City Link, a non-profit organization based in Copenhagen that organizes urban space initiative knowledge-sharing between cities, recently held their annual conference in Edinburgh, Scotland.
Following the conference, there was a one day session in Copenhagen titled “Reimagining the City,” in which several thought-leaders in the area of urban space – and particularly urban art – presented their particular projects and vision for what is possible in cityscapes.
The event started with a keynote address from urbanist-thinktank Supertanker member Jan Lilliendahl Larsen on “Who Owns the Rights to the City,” in which he explored the more academic points of city ownership and focused heavily on the missing democratic aspect of city planning, which City Link aims to support.
A panel to extrapolate on Larsen’s points followed, moderated by University of Edinburgh Professor of contemporary cultures Richard Williams. Varied urban projects were represented, including urban gardening and temporary structures such as Denmark’s Dome of Visions. Discussion about the nature of commercialisation of urban projects emerged, but no real debate was picked up. That’s a shame because this, for me, is a crucial question in non-institutional urban design, as well as something being faced by those in creative industries all over the world.
The second part of the academic talks focused on art in urban space. I found the art presented to be beautiful and inspiring, but I was confused by speaker Tanya Toft, Ph.D Fellow at University of Copenhagen’s Institute of Arts & Culture Studies, and subsequent panel’s conflicting assumptions that creating art is a democratic process (it’s not, though you can certainly make the argument that viewing urban art is) and that artists are also somehow a separate category – innately so – of humans. These conclusions seem at odds with one another, so a more in-depth explanation would have been useful and enlightening.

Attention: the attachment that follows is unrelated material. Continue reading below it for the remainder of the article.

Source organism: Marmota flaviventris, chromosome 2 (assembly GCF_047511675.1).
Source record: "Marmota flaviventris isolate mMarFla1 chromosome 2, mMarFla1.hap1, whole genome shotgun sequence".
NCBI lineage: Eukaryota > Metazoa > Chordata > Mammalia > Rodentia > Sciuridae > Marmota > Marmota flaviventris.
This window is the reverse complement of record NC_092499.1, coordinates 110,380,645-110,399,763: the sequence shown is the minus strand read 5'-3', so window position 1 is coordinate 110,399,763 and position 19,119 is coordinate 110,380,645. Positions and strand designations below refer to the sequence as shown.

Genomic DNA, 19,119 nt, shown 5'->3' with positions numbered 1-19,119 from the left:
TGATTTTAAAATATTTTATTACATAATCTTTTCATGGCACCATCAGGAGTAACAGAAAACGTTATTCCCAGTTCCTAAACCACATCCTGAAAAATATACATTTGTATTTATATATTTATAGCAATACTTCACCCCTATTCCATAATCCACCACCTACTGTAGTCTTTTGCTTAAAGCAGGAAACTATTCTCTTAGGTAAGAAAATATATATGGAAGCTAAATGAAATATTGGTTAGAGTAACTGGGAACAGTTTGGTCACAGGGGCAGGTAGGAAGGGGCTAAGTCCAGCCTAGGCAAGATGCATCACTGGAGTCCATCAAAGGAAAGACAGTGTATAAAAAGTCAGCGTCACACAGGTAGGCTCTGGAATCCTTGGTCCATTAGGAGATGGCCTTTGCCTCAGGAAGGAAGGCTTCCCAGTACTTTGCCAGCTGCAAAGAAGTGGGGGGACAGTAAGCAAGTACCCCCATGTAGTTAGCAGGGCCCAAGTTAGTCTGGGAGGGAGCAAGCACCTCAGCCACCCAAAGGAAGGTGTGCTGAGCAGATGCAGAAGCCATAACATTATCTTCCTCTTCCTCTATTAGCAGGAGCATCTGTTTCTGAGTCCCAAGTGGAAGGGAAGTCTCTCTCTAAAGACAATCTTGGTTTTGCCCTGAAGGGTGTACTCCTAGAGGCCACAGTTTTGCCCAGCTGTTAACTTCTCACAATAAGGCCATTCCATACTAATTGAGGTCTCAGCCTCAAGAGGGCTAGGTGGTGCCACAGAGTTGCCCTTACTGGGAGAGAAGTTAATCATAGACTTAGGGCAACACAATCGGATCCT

During her presentation, Tanya Toft spoke briefly about a project of which she is a part: Midnight Moment in Times Square, New York City. Since 2012, at three minutes to midnight, all the screens of Times Square (and if you’ve ever been there, you know just how massive this is) morph into a synchronised digital artscape. It only lasts for three minutes and changes monthly. If you’re in New York City or are planning to visit any time soon, this is a must-see!
The rest of the day was made up of workshops, including creating an urban garden space, painting skateboards and a walking tour. The building and area – Novozymes in NordVest – was the perfect backdrop for the day, with the classic design of the Arne Jacobsen-designed space and the emerging neighbourhood in which they are plenty of spots ripe for urban projects.
Towards the end of the talks, 2016’s City Link Festival sister city was introduced – Istanbul. Perhaps more so than Edinburgh and Hamburg (last year’s city), Istanbul will be a real test of the City Link process. Copenhagen and Istanbul are cities with incredibly different profiles; seeing how we can successfully not only share knowledge but share calls-to-action will determine how City Link continues to transfer, translate and share information in a real way through empowering citizens.
Thank you to City Link and GivRum for supporting this important conversation. We will continue to follow their work and encourage you to join in!
Read more about City Link and find out about their 2016 plans for Istanbul.
Header image: Ty Stange